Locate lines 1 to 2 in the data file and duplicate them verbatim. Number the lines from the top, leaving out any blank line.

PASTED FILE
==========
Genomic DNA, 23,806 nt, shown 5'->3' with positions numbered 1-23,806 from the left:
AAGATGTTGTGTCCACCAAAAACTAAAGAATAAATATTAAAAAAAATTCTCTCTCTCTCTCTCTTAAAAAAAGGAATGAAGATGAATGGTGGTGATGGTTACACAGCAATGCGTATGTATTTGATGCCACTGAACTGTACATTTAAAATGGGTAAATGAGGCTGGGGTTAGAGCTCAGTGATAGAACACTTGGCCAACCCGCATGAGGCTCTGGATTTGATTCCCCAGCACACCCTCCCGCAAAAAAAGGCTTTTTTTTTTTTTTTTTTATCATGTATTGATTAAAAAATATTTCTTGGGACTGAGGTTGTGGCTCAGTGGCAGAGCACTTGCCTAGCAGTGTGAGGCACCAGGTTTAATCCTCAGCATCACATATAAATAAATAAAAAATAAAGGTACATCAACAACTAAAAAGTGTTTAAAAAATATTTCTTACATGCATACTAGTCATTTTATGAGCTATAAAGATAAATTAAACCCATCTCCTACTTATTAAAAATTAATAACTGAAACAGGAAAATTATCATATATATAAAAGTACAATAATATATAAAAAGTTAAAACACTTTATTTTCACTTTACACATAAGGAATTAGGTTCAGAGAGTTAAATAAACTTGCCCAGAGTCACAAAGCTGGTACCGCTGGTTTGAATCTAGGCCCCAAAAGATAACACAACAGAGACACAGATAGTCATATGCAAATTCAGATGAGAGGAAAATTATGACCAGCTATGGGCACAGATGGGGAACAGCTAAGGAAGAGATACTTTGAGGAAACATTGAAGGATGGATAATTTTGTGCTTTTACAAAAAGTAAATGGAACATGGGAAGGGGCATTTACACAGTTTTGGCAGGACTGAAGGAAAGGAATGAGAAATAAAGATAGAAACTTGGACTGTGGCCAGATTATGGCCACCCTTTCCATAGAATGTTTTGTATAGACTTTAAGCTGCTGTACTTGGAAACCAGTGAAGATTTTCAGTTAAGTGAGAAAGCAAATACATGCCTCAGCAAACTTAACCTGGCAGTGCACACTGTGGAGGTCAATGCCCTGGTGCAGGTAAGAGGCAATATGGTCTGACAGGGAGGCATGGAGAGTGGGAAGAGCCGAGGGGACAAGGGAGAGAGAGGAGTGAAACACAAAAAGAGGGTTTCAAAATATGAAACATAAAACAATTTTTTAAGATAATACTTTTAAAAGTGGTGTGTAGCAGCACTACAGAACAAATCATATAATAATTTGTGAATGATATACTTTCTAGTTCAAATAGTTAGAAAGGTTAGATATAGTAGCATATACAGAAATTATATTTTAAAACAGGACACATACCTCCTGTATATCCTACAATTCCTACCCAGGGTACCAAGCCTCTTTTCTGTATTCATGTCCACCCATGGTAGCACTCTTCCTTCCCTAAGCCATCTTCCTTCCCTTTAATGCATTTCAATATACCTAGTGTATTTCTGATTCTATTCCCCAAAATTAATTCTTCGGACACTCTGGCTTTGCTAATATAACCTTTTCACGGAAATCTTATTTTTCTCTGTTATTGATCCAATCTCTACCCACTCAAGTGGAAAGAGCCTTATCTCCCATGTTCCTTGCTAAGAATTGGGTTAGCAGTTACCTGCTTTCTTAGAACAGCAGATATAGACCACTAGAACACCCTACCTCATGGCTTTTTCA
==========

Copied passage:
Genomic DNA, 23,806 nt, shown 5'->3' with positions numbered 1-23,806 from the left:
AAGATGTTGTGTCCACCAAAAACTAAAGAATAAATATTAAAAAAAATTCTCTCTCTCTCTCTCTTAAAAAAAGGAATGAAGATGAATGGTGGTGATGGTTACACAGCAATGCGTATGTATTTGATGCCACTGAACTGTACATTTAAAATGGGTAAATGAGGCTGGGGTTAGAGCTCAGTGATAGAACACTTGGCCAACCCGCATGAGGCTCTGGATTTGATTCCCCAGCACACCCTCCCGCAAAAAAAGGCTTTTTTTTTTTTTTTTTTATCATGTATTGATTAAAAAATATTTCTTGGGACTGAGGTTGTGGCTCAGTGGCAGAGCACTTGCCTAGCAGTGTGAGGCACCAGGTTTAATCCTCAGCATCACATATAAATAAATAAAAAATAAAGGTACATCAACAACTAAAAAGTGTTTAAAAAATATTTCTTACATGCATACTAGTCATTTTATGAGCTATAAAGATAAATTAAACCCATCTCCTACTTATTAAAAATTAATAACTGAAACAGGAAAATTATCATATATATAAAAGTACAATAATATATAAAAAGTTAAAACACTTTATTTTCACTTTACACATAAGGAATTAGGTTCAGAGAGTTAAATAAACTTGCCCAGAGTCACAAAGCTGGTACCGCTGGTTTGAATCTAGGCCCCAAAAGATAACACAACAGAGACACAGATAGTCATATGCAAATTCAGATGAGAGGAAAATTATGACCAGCTATGGGCACAGATGGGGAACAGCTAAGGAAGAGATACTTTGAGGAAACATTGAAGGATGGATAATTTTGTGCTTTTACAAAAAGTAAATGGAACATGGGAAGGGGCATTTACACAGTTTTGGCAGGACTGAAGGAAAGGAATGAGAAATAAAGATAGAAACTTGGACTGTGGCCAGATTATGGCCACCCTTTCCATAGAATGTTTTGTATAGACTTTAAGCTGCTGTACTTGGAAACCAGTGAAGATTTTCAGTTAAGTGAGAAAGCAAATACATGCCTCAGCAAACTTAACCTGGCAGTGCACACTGTGGAGGTCAATGCCCTGGTGCAGGTAAGAGGCAATATGGTCTGACAGGGAGGCATGGAGAGTGGGAAGAGCCGAGGGGACAAGGGAGAGAGAGGAGTGAAACACAAAAAGAGGGTTTCAAAATATGAAACATAAAACAATTTTTTAAGATAATACTTTTAAAAGTGGTGTGTAGCAGCACTACAGAACAAATCATATAATAATTTGTGAATGATATACTTTCTAGTTCAAATAGTTAGAAAGGTTAGATATAGTAGCATATACAGAAATTATATTTTAAAACAGGACACATACCTCCTGTATATCCTACAATTCCTACCCAGGGTACCAAGCCTCTTTTCTGTATTCATGTCCACCCATGGTAGCACTCTTCCTTCCCTAAGCCATCTTCCTTCCCTTTAATGCATTTCAATATACCTAGTGTATTTCTGATTCTATTCCCCAAAATTAATTCTTCGGACACTCTGGCTTTGCTAATATAACCTTTTCACGGAAATCTTATTTTTCTCTGTTATTGATCCAATCTCTACCCACTCAAGTGGAAAGAGCCTTATCTCCCATGTTCCTTGCTAAGAATTGGGTTAGCAGTTACCTGCTTTCTTAGAACAGCAGATATAGACCACTAGAACACCCTACCTCATGGCTTTTTCA